On 2019 Hong Kong Protest

A participant of the 2019 Hong Kong protest held a signage calling out for the withdrawal of the extradition bill.
A participant of the 2019 Hong Kong protest held a signage calling out for the withdrawal of the extradition bill. Credit: WSJ

As a political sociology doctoral candidate within the concentration of social movements, leadership, and technology, I have definitely been following the development of the current protest movement in Hong Kong with great interest.

Five years after the pro-democracy Umbrella Movement of 2014, in which protesters marched against the proposed reforms to the Hong Kong electoral system, the youths of the city have arisen again in the name of upholding democracy. This time, the protesters seized the city to march against the hugely controversial extradition bill with China. This bill, if passed, will allow fugitives in Hong Kong to be extradited to China. This means the bill will leave “anyone within Hong Kong vulnerable to being grabbed by the Chinese authorities for political reasons or inadvertent business offenses,” and this would undermine the city’s semi-autonomous legal system, guaranteed by the “one country, two systems” formula, after Hong Kong was returned to Chinese rule in 1997. The bill is now currently suspended, but protesters still are unhappy as they continue to converge in the city and call for the bill to be withdrawn completely and for their leader to step down.

What especially caught my attention as I read the news and scrolled through Twitter was how this protest, — unlike Umbrella Movement who had the newly released Joshua Wong as the central figure of the movement — lacks a clear leader. Yet, the protesters mobilised in an organised and well-disciplined manner, as if they had been trained for years. “Anyone who needed a helmet, mask, or umbrella would yell to the sky. Those around them would stop, passing the message instantly through the crowds with unified chants and matching hand motions: patting their heads for a helmet, cupping their eyes for goggles, rolling their arms for cling wrap, which they were using to protect exposed skin from tear gas and pepper spray.” The protesters even developed their own hand gestures to communicate among themselves to ask for helmets, eye goggles, face mask, and others on the front lines. In one instance where protesters get hurt and need an ambulance, the crowd parted like the red sea giving the ambulance a clear path to get to the other side to treat the patients. Everyone knows their roles, what to do and where to go — which is in a way also attributed to the effectiveness of the public sphere and architecture of their city (which is another question to think of).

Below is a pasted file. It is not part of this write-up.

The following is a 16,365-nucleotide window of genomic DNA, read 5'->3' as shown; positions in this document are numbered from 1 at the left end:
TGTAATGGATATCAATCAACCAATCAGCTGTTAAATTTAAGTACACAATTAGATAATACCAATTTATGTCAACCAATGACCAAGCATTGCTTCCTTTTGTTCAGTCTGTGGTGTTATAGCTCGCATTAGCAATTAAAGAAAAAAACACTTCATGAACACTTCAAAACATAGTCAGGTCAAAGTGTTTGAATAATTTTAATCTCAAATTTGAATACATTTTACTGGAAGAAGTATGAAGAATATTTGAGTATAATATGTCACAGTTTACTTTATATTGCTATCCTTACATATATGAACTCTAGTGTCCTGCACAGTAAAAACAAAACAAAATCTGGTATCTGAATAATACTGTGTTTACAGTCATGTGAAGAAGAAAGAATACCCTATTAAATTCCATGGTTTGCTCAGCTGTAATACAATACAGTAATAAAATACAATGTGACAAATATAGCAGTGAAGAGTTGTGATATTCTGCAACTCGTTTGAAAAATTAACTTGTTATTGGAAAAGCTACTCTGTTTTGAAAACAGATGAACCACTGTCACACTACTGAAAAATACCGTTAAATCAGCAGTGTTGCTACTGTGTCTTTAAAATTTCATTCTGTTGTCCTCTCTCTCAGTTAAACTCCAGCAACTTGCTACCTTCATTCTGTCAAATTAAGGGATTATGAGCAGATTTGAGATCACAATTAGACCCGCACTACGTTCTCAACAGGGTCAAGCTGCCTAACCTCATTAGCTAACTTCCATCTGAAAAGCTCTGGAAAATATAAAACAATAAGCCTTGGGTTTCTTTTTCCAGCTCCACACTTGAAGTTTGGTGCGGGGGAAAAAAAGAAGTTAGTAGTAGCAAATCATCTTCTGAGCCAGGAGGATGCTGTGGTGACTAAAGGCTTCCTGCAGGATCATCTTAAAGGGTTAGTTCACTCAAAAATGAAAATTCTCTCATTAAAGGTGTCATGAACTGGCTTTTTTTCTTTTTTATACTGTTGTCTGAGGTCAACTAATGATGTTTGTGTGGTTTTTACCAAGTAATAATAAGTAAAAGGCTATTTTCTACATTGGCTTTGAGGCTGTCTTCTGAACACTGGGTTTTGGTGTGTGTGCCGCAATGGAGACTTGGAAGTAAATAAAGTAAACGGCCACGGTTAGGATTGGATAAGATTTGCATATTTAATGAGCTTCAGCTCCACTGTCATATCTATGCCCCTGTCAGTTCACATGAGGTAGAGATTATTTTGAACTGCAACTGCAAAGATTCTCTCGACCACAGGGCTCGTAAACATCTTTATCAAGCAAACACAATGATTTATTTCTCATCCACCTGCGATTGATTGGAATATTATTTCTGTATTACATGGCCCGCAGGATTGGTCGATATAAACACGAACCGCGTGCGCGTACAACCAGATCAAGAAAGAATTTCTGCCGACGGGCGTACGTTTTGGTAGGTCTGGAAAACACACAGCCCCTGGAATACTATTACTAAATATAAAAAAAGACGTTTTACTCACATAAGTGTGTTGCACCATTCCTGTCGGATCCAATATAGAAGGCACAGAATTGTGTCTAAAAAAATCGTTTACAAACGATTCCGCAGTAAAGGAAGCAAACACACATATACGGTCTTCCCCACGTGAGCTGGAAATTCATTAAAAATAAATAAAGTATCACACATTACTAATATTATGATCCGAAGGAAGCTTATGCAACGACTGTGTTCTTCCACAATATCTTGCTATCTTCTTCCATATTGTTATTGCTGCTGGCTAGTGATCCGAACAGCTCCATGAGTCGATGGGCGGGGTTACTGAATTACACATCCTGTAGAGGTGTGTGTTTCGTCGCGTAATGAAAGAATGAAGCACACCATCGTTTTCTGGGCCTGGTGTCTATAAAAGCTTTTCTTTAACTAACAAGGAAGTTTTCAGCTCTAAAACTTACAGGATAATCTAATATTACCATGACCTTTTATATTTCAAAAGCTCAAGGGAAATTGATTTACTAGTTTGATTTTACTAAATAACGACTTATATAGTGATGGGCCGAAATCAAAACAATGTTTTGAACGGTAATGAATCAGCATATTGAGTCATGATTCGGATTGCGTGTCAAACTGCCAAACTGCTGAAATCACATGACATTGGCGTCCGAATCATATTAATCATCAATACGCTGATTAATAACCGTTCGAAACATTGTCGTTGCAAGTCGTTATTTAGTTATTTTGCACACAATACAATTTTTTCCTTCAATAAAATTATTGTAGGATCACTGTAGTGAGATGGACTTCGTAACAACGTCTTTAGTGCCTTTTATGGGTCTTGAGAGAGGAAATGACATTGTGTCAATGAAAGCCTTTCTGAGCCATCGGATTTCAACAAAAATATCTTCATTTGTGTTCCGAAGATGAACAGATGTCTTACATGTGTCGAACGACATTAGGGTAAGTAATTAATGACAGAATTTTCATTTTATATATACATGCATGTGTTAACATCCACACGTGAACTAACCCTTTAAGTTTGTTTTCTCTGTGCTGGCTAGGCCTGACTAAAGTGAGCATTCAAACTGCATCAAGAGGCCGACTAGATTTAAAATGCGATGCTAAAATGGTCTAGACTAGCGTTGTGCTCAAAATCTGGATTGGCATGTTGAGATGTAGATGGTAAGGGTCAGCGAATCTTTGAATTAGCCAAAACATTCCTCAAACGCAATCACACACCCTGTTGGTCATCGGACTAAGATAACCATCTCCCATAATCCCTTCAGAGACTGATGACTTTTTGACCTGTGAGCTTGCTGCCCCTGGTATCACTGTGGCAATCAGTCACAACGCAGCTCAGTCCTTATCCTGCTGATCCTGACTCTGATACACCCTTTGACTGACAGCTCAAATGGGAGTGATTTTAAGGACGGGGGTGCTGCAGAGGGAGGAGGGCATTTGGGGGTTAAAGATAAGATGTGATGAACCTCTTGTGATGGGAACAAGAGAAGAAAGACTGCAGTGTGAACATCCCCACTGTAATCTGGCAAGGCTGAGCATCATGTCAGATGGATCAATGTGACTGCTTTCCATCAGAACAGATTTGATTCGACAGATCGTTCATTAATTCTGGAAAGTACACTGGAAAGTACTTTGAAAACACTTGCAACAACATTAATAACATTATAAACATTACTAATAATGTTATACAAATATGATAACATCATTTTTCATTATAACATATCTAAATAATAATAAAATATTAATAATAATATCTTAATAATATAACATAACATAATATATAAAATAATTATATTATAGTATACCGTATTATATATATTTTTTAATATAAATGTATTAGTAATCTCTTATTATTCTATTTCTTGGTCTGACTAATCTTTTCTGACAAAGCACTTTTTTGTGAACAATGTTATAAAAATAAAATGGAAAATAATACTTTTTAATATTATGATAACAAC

The “deliberately leaderless” protest, and their “logistical practices of bringing supplies, setting up medical stations, rapid mass communication — were “in-built” from the last few years of practice,” according to Baggio Leung, convener of Youngspiration, a local political group formed after the 2014 Umbrella Movement. “It’s just like a machine or a self-learning AI that can run by themselves,” he said (although I would be cautious with that statement and would say that the organisation is even better run).

The sheer size of the protest, in a way, was attributed to the efforts of Human Rights Civil Front. The first organised demonstration was held on March 31 and attracted 12,000 people. A month later, they decided to ramp up the efforts to get more people. A volunteer was recruited to get in touch with journalists through apps like Telegram and WhatsApp, and platforms like Periscope were used to livestream the protests. This time, hundreds of thousands showed up.

Like a proper leaderless, well-organised movement, the emerged central figures from the Civil Human Rights Front, a coalition consisted of 50 organisations — or conveners, as they called themselves — would reiterate the power of the people and “thanking the government for decisions that kept them coming to the streets” — a very classic case of political opportunity. The protest, in my opinion, is an embodiment of the power of the collective, one disregarding the notion of charismatic leadership, and one that “emerge(s) with collective analysis, serious strategising, organising, mobilising, and consensus building.” It is not often that we come across such protests with a great deal of organisation, strategy, and capacity — and this 2019 Hong Kong protest is definitely something I am keeping an eye on, and to learn greatly from.

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